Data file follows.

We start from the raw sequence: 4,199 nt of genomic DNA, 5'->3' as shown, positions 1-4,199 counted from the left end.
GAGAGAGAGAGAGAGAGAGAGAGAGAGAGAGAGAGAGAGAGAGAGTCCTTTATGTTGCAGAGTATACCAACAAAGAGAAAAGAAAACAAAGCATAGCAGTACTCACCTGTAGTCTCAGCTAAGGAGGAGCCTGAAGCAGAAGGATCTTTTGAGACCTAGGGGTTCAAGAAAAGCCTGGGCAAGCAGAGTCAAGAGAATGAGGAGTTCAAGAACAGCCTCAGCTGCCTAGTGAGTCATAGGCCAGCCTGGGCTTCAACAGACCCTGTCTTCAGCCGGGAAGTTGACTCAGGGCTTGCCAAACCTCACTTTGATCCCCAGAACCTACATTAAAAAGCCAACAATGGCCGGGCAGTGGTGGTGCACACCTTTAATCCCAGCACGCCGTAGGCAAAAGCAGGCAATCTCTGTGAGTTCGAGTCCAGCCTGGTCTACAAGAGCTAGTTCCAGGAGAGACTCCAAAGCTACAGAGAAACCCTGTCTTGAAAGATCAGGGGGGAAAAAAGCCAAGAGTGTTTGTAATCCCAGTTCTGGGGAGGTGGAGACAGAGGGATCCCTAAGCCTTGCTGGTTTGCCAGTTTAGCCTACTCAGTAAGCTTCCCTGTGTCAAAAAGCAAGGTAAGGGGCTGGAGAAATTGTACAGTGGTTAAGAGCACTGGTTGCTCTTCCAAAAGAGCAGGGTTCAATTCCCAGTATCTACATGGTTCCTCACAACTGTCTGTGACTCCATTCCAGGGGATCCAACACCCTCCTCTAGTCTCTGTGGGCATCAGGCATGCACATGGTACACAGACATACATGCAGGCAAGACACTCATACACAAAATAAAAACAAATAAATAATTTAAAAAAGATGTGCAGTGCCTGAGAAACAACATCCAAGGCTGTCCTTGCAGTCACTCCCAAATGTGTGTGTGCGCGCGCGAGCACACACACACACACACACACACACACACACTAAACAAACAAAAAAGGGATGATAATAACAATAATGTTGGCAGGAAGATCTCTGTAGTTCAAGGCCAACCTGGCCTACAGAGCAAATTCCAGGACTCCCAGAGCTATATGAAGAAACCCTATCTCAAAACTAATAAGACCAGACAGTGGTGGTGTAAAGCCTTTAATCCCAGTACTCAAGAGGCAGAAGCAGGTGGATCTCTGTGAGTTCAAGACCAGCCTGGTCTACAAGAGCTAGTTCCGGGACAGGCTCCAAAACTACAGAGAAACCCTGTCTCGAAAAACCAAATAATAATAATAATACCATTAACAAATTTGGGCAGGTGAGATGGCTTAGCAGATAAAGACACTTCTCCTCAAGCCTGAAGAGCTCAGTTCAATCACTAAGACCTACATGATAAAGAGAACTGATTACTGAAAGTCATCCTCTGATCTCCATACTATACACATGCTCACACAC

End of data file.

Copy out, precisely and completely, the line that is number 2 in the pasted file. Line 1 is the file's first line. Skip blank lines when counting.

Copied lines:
GAGAGAGAGAGAGAGAGAGAGAGAGAGAGAGAGAGAGAGAGAGAGTCCTTTATGTTGCAGAGTATACCAACAAAGAGAAAAGAAAACAAAGCATAGCAGTACTCACCTGTAGTCTCAGCTAAGGAGGAGCCTGAAGCAGAAGGATCTTTTGAGACCTAGGGGTTCAAGAAAAGCCTGGGCAAGCAGAGTCAAGAGAATGAGGAGTTCAAGAACAGCCTCAGCTGCCTAGTGAGTCATAGGCCAGCCTGGGCTTCAACAGACCCTGTCTTCAGCCGGGAAGTTGACTCAGGGCTTGCCAAACCTCACTTTGATCCCCAGAACCTACATTAAAAAGCCAACAATGGCCGGGCAGTGGTGGTGCACACCTTTAATCCCAGCACGCCGTAGGCAAAAGCAGGCAATCTCTGTGAGTTCGAGTCCAGCCTGGTCTACAAGAGCTAGTTCCAGGAGAGACTCCAAAGCTACAGAGAAACCCTGTCTTGAAAGATCAGGGGGGAAAAAAGCCAAGAGTGTTTGTAATCCCAGTTCTGGGGAGGTGGAGACAGAGGGATCCCTAAGCCTTGCTGGTTTGCCAGTTTAGCCTACTCAGTAAGCTTCCCTGTGTCAAAAAGCAAGGTAAGGGGCTGGAGAAATTGTACAGTGGTTAAGAGCACTGGTTGCTCTTCCAAAAGAGCAGGGTTCAATTCCCAGTATCTACATGGTTCCTCACAACTGTCTGTGACTCCATTCCAGGGGATCCAACACCCTCCTCTAGTCTCTGTGGGCATCAGGCATGCACATGGTACACAGACATACATGCAGGCAAGACACTCATACACAAAATAAAAACAAATAAATAATTTAAAAAAGATGTGCAGTGCCTGAGAAACAACATCCAAGGCTGTCCTTGCAGTCACTCCCAAATGTGTGTGTGCGCGCGCGAGCACACACACACACACACACACACACACACACTAAACAAACAAAAAAGGGATGATAATAACAATAATGTTGGCAGGAAGATCTCTGTAGTTCAAGGCCAACCTGGCCTACAGAGCAAATTCCAGGACTCCCAGAGCTATATGAAGAAACCCTATCTCAAAACTAATAAGACCAGACAGTGGTGGTGTAAAGCCTTTAATCCCAGTACTCAAGAGGCAGAAGCAGGTGGATCTCTGTGAGTTCAAGACCAGCCTGGTCTACAAGAGCTAGTTCCGGGACAGGCTCCAAAACTACAGAGAAACCCTGTCTCGAAAAACCAAATAATAATAATAATACCATTAACAAATTTGGGCAGGTGAGATGGCTTAGCAGATAAAGACACTTCTCCTCAAGCCTGAAGAGCTCAGTTCAATCACTAAGACCTACATGATAAAGAGAACTGATTACTGAAAGTCATCCTCTGATCTCCATACTATACACATGCTCACACAC